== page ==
Josh Schultz: I think we all are. I think if we have this conversation in a year, you and I are both saying completely different things. Which is crazy because I don't think people realize that, we talk about systems, they think we have like a static view of where we're at. Like I do differently what I did a year ago than what I did at Chess Group than what I did five years before that, like everything I did, I learned, I found four things I didn't like about it, I modified it, I tried that, and just iteration.
Jon Matzner: So my big revelation these days that I figured out was because I do a lot of stuff with overseas talent, like I'm going to do something bigger with it. I don't know what it is yet. And what I've- and it's the same with systems. But what I've realized is that those are features not benefits to businesses. And systems are the medicine you need to take to add the marginal million dollars in revenue, or offshore is how you break through your limited local labor pool. But that's a means to an end. It's not an end in and of itself. And so every time the company grows, you have to change your systems, change your overseas talent strategy because it's a means to an end. Business systemization isn't an end goal. It's a constant. It's like scaffolding that you constantly are building at new levels. And Wilson talks about an M&A system. Like, that's exactly right. And so I think people- I sometimes mess up my messaging on it because I talk about systems when that's like talking about penicillin. It's like, no, be healthy. Like, that's the- take a month off without your phone ringing. That's what systems enable. And so, I think I've been thinking a lot about my messaging because even something like overseas talent is a means to an end. It's not an end in and of itself. It's a means to an end. So talking about improving systems, that's really how I've been thinking about it a lot.
Josh Schultz: I'm a nerd. So my term that I use is meta systems, systems that will automatically run, build and heal the system so that when I'm gone, the idea and the mindset that I have kind of exists in the ether in the business.
Jon Matzner: I love that. I was listening to a podcast the other day talking about economics, and he was talking about the definition of a constitution is rules about how we make rules. And I thought that was- I was like that's such a cool way to say that. And so it's like what you're talking about, meta systems are systems that create systems or create and heal systems.
Josh Schultz: The problem issue log I see as a meta system. We have a problem, we identify it, we meet on it once a month, we talk about the two or three biggest ones, we try to find a way that will prevent that from happening again without bogging us down. You've now literally without me having to think through oh, that sucked, I don't want to do that again, you've created a way where it should, for the most part, do it on its own, and almost back to your constitution, it gives the flexibility so that you can create that bill of rights that comes on afterwards and keeps adding and amending based on what's happening.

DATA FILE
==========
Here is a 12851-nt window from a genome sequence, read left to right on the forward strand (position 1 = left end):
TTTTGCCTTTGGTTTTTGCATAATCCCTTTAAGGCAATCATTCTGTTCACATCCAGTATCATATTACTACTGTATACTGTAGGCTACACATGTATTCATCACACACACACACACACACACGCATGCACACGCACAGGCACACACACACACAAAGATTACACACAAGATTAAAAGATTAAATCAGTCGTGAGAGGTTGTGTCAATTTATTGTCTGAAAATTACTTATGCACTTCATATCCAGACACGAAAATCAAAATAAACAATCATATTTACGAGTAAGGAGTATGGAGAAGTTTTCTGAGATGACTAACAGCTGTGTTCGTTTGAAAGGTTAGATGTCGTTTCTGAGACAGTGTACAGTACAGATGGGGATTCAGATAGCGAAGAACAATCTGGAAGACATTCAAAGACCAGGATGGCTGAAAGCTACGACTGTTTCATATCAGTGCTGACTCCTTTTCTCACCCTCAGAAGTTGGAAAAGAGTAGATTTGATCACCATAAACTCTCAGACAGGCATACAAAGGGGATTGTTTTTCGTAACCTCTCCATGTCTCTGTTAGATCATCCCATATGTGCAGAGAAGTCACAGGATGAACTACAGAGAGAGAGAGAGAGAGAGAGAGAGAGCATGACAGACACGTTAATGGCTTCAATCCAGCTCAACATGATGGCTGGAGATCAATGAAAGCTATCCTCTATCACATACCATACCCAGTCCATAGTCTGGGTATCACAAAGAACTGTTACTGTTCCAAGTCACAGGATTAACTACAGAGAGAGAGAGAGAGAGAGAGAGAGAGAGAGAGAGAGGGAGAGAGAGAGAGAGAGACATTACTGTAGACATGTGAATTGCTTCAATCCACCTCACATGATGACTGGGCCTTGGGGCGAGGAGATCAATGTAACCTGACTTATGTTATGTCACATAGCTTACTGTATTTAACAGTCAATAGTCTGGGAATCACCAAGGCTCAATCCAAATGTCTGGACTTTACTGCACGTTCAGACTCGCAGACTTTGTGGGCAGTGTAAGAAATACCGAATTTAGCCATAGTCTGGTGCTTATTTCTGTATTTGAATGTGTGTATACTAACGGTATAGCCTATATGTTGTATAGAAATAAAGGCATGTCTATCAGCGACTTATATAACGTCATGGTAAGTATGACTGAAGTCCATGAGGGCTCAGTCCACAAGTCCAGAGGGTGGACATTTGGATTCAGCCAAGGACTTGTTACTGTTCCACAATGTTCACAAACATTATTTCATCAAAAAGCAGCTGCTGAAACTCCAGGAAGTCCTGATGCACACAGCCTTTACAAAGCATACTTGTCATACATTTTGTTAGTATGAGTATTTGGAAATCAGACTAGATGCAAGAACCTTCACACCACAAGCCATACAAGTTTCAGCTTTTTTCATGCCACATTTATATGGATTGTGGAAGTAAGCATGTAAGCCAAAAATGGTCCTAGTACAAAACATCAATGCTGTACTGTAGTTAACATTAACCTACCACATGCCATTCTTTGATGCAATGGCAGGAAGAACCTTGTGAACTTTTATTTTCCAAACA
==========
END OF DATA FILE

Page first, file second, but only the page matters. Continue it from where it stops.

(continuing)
Jon Matzner: And you mentioned something that I think is just a random aside, which we could talk about forever. But I also think about, I've learned through best practices, I treat systems as like one in one out, which is I've seen an overloaded system, overloaded company with systems. And so broadly speaking, because people don't eliminate systems unless you tell them to, so you go, okay, we're layering in a new PO system. But that old way that we used to do metrics, you guys can stop doing that, because we've changed it, and I'll fix it later. So that's another one too, so you don't like accidentally build bureaucracy or something like that.
Josh Schultz: That’s my definition of a corporation is just systems where only 10% of them matter and all the rest are legacy from before. But nobody's gotten rid of them. Nobody knows why they're there. Nobody has the guts to pull them away. They're too far up. There's too much risk. And they just leave them and everybody is overworked, really not much is getting done other than those 10% systems. And it's just a lot of shuffling. That's my definition.
Jon Matzner: I worked for the government. I lived that, which was like, why do we do this? It's like, well, because- so yeah, you and I- I think that that's something, your approach to that and mine as well, I think also it's a secret to good systems, which is it's not just additive. There's a lot of non additive as well.
Josh Schultz: So I have a way to that, I have two ways. But you said one in, one out. How do you in practice, how do you make sure that you're not getting overloaded? Do rebuild every time you implement a new system, whatever that's touching, you're kind of rebuilding at the same time and rethinking?